SEATTLE — It has been more than a decade since a cougar was spotted in Seattle’s Discovery Park, and now some people are trying to get the word out after there were several reported sightings within the last few weeks.
There are 534 acres of thickets and meadows that draw joggers, walkers and families.
“I was just running through the field over here, and there was a coyote that ran probably 10 yards in front of me at full speed just out of the bushes across the path,” said Conner McMonagle, who was enjoying a run.
The coyote is just a reminder of just how wild the park can be.
KIRO 7 told a mother, Jill Murphy, about the recent cougar sightings, and she questioned whether she would continue her walk and said, “Should I still go on a walk? Because I don’t want to be eaten by a cougar, ya!”
Friends of Discovery Park have gone on Instagram to raise awareness. They have been telling anyone who visits the Magnolia bluff lands with small children or pets to be on high alert.
“Like Tiger Mountain or Cougar Mountain, when you go hiking there, you expect it, but not in Discovery Park,” Murphy said. “This is actually one of my fears, so I think we’ll need to find a new park.”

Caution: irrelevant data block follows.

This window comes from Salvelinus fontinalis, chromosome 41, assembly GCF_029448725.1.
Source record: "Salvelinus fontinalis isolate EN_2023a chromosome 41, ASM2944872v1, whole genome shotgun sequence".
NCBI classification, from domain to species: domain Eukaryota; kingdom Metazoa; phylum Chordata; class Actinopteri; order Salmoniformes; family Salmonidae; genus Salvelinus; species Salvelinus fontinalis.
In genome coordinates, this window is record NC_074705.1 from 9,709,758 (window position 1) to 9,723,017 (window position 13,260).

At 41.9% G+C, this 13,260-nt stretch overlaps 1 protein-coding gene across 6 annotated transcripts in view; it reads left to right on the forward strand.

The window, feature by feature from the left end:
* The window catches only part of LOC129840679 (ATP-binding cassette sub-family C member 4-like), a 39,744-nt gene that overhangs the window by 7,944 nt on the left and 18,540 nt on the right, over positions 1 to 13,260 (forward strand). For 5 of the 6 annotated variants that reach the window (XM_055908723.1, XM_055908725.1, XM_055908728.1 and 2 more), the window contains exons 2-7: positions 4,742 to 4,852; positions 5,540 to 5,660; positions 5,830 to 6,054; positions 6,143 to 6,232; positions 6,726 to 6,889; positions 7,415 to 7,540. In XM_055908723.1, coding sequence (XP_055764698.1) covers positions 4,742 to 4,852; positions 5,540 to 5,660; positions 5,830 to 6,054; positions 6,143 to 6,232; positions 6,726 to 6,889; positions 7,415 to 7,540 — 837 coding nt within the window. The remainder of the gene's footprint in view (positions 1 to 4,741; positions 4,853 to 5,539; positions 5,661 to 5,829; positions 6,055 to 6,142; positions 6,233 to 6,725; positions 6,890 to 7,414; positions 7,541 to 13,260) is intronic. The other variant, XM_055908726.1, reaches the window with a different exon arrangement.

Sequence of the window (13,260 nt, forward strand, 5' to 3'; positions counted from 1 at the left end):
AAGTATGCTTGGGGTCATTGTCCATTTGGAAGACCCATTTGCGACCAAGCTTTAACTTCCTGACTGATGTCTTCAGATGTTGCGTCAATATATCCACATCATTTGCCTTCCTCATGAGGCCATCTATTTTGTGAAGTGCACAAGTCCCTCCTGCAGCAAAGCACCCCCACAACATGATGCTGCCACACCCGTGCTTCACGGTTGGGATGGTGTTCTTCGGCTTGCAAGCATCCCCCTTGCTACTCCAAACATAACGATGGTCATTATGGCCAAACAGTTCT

Murphy had planned to walk with her two kids and their new puppy, but she changed her mind and left.
Fatal cougar attacks are rare. However, two years ago, there was a fatal mountain lion attack in North Bend. It was the first in nearly 100 years.
The last time a cougar was spotted in Discovery Park was in 2009. The Department of Fish and Wildlife eventually tranquilized, captured and released the 138 lb animal back into the wild.
If you do come across a cougar, wildlife officials advise that you stop where you are, stand tall, which could mean standing on something like a log to seem larger and then wave your arms above your head, shout, throw rocks, and if it comes down to it, aggressively fight back.
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